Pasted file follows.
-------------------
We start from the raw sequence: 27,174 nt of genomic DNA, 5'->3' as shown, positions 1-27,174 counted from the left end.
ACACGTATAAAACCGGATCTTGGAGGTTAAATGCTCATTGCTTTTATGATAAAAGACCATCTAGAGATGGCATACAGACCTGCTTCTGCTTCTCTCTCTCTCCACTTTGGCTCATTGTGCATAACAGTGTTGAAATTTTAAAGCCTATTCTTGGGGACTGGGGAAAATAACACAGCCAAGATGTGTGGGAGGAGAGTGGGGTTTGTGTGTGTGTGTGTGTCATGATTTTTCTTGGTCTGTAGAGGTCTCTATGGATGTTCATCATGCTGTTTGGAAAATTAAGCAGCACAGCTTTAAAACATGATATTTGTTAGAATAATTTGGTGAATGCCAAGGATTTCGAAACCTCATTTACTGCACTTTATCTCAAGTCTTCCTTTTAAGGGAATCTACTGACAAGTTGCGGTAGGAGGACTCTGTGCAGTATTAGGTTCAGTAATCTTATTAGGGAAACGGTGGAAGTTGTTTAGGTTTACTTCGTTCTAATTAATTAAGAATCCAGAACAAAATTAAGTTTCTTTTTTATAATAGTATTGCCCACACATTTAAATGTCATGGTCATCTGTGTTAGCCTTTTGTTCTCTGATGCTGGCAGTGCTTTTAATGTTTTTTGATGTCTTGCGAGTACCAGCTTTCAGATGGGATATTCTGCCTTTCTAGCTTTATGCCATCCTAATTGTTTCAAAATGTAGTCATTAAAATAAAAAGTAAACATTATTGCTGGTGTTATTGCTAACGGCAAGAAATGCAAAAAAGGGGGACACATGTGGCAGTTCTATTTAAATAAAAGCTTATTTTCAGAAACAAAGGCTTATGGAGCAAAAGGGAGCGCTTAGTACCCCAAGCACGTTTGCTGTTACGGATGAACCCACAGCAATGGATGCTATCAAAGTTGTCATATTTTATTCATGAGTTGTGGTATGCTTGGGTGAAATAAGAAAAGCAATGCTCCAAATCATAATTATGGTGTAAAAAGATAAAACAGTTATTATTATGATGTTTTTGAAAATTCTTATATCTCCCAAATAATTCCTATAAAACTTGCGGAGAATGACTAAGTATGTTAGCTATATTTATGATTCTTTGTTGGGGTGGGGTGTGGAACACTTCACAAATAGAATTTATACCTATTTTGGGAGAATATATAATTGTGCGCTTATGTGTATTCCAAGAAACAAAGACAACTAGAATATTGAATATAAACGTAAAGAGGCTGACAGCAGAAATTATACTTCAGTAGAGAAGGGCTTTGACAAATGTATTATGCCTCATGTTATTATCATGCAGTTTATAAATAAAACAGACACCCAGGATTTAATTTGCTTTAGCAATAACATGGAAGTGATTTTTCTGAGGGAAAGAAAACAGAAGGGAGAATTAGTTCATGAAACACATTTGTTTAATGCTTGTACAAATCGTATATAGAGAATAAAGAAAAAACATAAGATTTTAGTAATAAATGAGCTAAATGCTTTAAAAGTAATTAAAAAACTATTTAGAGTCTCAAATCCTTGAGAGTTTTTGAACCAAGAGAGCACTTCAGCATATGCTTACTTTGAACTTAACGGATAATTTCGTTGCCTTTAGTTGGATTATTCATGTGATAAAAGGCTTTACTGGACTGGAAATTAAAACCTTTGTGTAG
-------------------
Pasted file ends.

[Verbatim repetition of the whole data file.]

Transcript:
We start from the raw sequence: 27,174 nt of genomic DNA, 5'->3' as shown, positions 1-27,174 counted from the left end.
ACACGTATAAAACCGGATCTTGGAGGTTAAATGCTCATTGCTTTTATGATAAAAGACCATCTAGAGATGGCATACAGACCTGCTTCTGCTTCTCTCTCTCTCCACTTTGGCTCATTGTGCATAACAGTGTTGAAATTTTAAAGCCTATTCTTGGGGACTGGGGAAAATAACACAGCCAAGATGTGTGGGAGGAGAGTGGGGTTTGTGTGTGTGTGTGTGTCATGATTTTTCTTGGTCTGTAGAGGTCTCTATGGATGTTCATCATGCTGTTTGGAAAATTAAGCAGCACAGCTTTAAAACATGATATTTGTTAGAATAATTTGGTGAATGCCAAGGATTTCGAAACCTCATTTACTGCACTTTATCTCAAGTCTTCCTTTTAAGGGAATCTACTGACAAGTTGCGGTAGGAGGACTCTGTGCAGTATTAGGTTCAGTAATCTTATTAGGGAAACGGTGGAAGTTGTTTAGGTTTACTTCGTTCTAATTAATTAAGAATCCAGAACAAAATTAAGTTTCTTTTTTATAATAGTATTGCCCACACATTTAAATGTCATGGTCATCTGTGTTAGCCTTTTGTTCTCTGATGCTGGCAGTGCTTTTAATGTTTTTTGATGTCTTGCGAGTACCAGCTTTCAGATGGGATATTCTGCCTTTCTAGCTTTATGCCATCCTAATTGTTTCAAAATGTAGTCATTAAAATAAAAAGTAAACATTATTGCTGGTGTTATTGCTAACGGCAAGAAATGCAAAAAAGGGGGACACATGTGGCAGTTCTATTTAAATAAAAGCTTATTTTCAGAAACAAAGGCTTATGGAGCAAAAGGGAGCGCTTAGTACCCCAAGCACGTTTGCTGTTACGGATGAACCCACAGCAATGGATGCTATCAAAGTTGTCATATTTTATTCATGAGTTGTGGTATGCTTGGGTGAAATAAGAAAAGCAATGCTCCAAATCATAATTATGGTGTAAAAAGATAAAACAGTTATTATTATGATGTTTTTGAAAATTCTTATATCTCCCAAATAATTCCTATAAAACTTGCGGAGAATGACTAAGTATGTTAGCTATATTTATGATTCTTTGTTGGGGTGGGGTGTGGAACACTTCACAAATAGAATTTATACCTATTTTGGGAGAATATATAATTGTGCGCTTATGTGTATTCCAAGAAACAAAGACAACTAGAATATTGAATATAAACGTAAAGAGGCTGACAGCAGAAATTATACTTCAGTAGAGAAGGGCTTTGACAAATGTATTATGCCTCATGTTATTATCATGCAGTTTATAAATAAAACAGACACCCAGGATTTAATTTGCTTTAGCAATAACATGGAAGTGATTTTTCTGAGGGAAAGAAAACAGAAGGGAGAATTAGTTCATGAAACACATTTGTTTAATGCTTGTACAAATCGTATATAGAGAATAAAGAAAAAACATAAGATTTTAGTAATAAATGAGCTAAATGCTTTAAAAGTAATTAAAAAACTATTTAGAGTCTCAAATCCTTGAGAGTTTTTGAACCAAGAGAGCACTTCAGCATATGCTTACTTTGAACTTAACGGATAATTTCGTTGCCTTTAGTTGGATTATTCATGTGATAAAAGGCTTTACTGGACTGGAAATTAAAACCTTTGTGTAG